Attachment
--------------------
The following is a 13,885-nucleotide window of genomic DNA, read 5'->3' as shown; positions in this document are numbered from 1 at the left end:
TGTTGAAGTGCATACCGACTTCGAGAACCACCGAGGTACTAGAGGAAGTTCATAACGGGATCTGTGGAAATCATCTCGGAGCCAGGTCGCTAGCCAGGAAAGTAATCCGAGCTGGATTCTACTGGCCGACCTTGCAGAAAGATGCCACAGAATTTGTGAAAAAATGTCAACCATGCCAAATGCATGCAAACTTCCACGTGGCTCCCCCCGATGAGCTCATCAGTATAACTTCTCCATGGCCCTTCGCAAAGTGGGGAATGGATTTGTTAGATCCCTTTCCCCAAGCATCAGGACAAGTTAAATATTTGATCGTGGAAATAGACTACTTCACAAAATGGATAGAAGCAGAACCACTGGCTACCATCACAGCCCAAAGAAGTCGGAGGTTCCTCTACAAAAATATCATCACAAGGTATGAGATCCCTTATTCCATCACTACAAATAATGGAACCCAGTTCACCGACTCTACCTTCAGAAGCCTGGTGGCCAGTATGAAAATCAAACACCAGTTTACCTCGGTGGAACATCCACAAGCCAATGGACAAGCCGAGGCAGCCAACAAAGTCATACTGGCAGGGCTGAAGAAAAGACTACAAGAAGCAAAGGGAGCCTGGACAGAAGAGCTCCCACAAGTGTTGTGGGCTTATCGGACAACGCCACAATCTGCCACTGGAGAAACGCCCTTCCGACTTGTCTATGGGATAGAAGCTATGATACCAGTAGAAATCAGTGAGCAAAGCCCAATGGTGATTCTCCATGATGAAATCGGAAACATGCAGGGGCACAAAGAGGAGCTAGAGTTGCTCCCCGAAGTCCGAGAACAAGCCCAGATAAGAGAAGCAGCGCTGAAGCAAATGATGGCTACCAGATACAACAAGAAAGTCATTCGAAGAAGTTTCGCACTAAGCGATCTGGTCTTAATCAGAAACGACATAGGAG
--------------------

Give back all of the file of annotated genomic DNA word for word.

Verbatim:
The following is a 13,885-nucleotide window of genomic DNA, read 5'->3' as shown; positions in this document are numbered from 1 at the left end:
TGTTGAAGTGCATACCGACTTCGAGAACCACCGAGGTACTAGAGGAAGTTCATAACGGGATCTGTGGAAATCATCTCGGAGCCAGGTCGCTAGCCAGGAAAGTAATCCGAGCTGGATTCTACTGGCCGACCTTGCAGAAAGATGCCACAGAATTTGTGAAAAAATGTCAACCATGCCAAATGCATGCAAACTTCCACGTGGCTCCCCCCGATGAGCTCATCAGTATAACTTCTCCATGGCCCTTCGCAAAGTGGGGAATGGATTTGTTAGATCCCTTTCCCCAAGCATCAGGACAAGTTAAATATTTGATCGTGGAAATAGACTACTTCACAAAATGGATAGAAGCAGAACCACTGGCTACCATCACAGCCCAAAGAAGTCGGAGGTTCCTCTACAAAAATATCATCACAAGGTATGAGATCCCTTATTCCATCACTACAAATAATGGAACCCAGTTCACCGACTCTACCTTCAGAAGCCTGGTGGCCAGTATGAAAATCAAACACCAGTTTACCTCGGTGGAACATCCACAAGCCAATGGACAAGCCGAGGCAGCCAACAAAGTCATACTGGCAGGGCTGAAGAAAAGACTACAAGAAGCAAAGGGAGCCTGGACAGAAGAGCTCCCACAAGTGTTGTGGGCTTATCGGACAACGCCACAATCTGCCACTGGAGAAACGCCCTTCCGACTTGTCTATGGGATAGAAGCTATGATACCAGTAGAAATCAGTGAGCAAAGCCCAATGGTGATTCTCCATGATGAAATCGGAAACATGCAGGGGCACAAAGAGGAGCTAGAGTTGCTCCCCGAAGTCCGAGAACAAGCCCAGATAAGAGAAGCAGCGCTGAAGCAAATGATGGCTACCAGATACAACAAGAAAGTCATTCGAAGAAGTTTCGCACTAAGCGATCTGGTCTTAATCAGAAACGACATAGGAG